The Trial and Conviction of Nathuram Godse: A Recap

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January 30, 2024

The Trial and Conviction of Nathuram Godse: A Recap

• The trial of Nathuram Godse, the assassin of Mahatma Gandhi, unfolded in the aftermath of the tragic event that occurred on January 30, 1948. This article provides an overview of Godse’s trial, from the proceedings in the special court to the final verdict and appeals.
The Trial Commences
• In May 1948, a special court was established at Delhi’s Red Fort to conduct the trial of Nathuram Godse and his co-accused, including Narayan Apte and Vinayak Savarkar. The trial, presided over by Special Judge Atma Charan, witnessed the prosecution led by CK Daphtary, the Advocate General of Bombay.
Legal Proceedings
• During the trial, which extended from June to November 1948, 149 witnesses were examined, and extensive documentary and material evidence was presented. Notably, Digambar Badge emerged as a crucial witness, admitting his involvement in the conspiracy during the proceedings.
Verdict and Appeals
• On February 10, 1949, Judge Atma Charan pronounced the judgment, convicting Godse, Apte, and five others. Both Godse and Apte were sentenced to death, while Savarkar was acquitted. The convicts had the option to file an appeal, and four days later, they submitted their appeals to the Punjab High Court.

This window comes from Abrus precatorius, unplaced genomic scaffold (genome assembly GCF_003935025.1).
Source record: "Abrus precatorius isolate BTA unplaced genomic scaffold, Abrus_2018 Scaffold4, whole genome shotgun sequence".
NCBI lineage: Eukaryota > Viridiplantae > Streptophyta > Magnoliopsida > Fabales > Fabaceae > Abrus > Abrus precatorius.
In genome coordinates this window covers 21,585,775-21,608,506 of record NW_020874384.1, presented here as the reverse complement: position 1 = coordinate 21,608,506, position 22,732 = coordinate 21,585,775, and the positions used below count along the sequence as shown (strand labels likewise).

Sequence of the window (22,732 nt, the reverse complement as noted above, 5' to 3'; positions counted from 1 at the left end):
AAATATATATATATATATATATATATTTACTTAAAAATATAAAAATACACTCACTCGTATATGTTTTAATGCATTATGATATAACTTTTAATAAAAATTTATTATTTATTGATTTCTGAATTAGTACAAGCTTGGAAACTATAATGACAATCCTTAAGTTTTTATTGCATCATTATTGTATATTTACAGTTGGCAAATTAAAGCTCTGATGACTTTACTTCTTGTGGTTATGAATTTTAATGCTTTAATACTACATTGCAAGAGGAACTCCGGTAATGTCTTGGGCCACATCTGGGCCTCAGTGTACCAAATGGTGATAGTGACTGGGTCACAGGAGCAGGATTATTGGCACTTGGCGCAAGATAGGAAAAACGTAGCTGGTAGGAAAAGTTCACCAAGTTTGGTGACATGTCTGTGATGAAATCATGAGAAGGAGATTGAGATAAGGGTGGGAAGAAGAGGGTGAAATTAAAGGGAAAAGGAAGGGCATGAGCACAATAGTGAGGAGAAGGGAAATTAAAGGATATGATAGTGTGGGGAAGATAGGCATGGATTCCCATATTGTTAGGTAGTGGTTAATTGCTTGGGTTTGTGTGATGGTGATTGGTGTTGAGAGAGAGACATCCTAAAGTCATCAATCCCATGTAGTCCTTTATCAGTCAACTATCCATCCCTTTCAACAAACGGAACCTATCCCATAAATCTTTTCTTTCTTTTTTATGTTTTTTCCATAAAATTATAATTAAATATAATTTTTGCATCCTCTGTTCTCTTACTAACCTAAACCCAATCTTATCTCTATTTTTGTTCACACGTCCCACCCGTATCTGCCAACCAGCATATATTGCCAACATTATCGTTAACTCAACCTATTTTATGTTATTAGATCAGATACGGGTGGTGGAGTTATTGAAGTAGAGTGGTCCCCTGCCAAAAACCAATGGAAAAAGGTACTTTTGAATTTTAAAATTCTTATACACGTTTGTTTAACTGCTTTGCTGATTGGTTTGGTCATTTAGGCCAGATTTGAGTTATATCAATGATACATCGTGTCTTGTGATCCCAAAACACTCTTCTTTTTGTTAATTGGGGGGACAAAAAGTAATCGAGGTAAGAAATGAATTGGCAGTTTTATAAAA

Godse’s Unwavering Stance
• During the appeal hearings, Godse, refusing legal representation, argued his case personally. His unrepentant stance stood out, as he utilized the opportunity to project himself as a fearless patriot and a fervent supporter of Hindu ideology.
Final Verdict and Consequences
• The Bench, comprising Justice Khosla, Justice Bhandari, and Justice Achhru Ram, confirmed the lower court’s findings and sentences on June 21, 1949. Despite attempts to seek special leave to appeal to the Privy Council, the highest court during British rule, the petition was rejected. Consequently, Godse and Apte were hanged on November 15, 1949, in Ambala jail.
• The trial and subsequent events surrounding Nathuram Godse’s conviction marked a critical chapter in Indian history, reflecting the legal processes and the unyielding stance of the accused. The legacy of Mahatma Gandhi’s assassination continues to be a poignant reminder of the challenges faced in the pursuit of justice.

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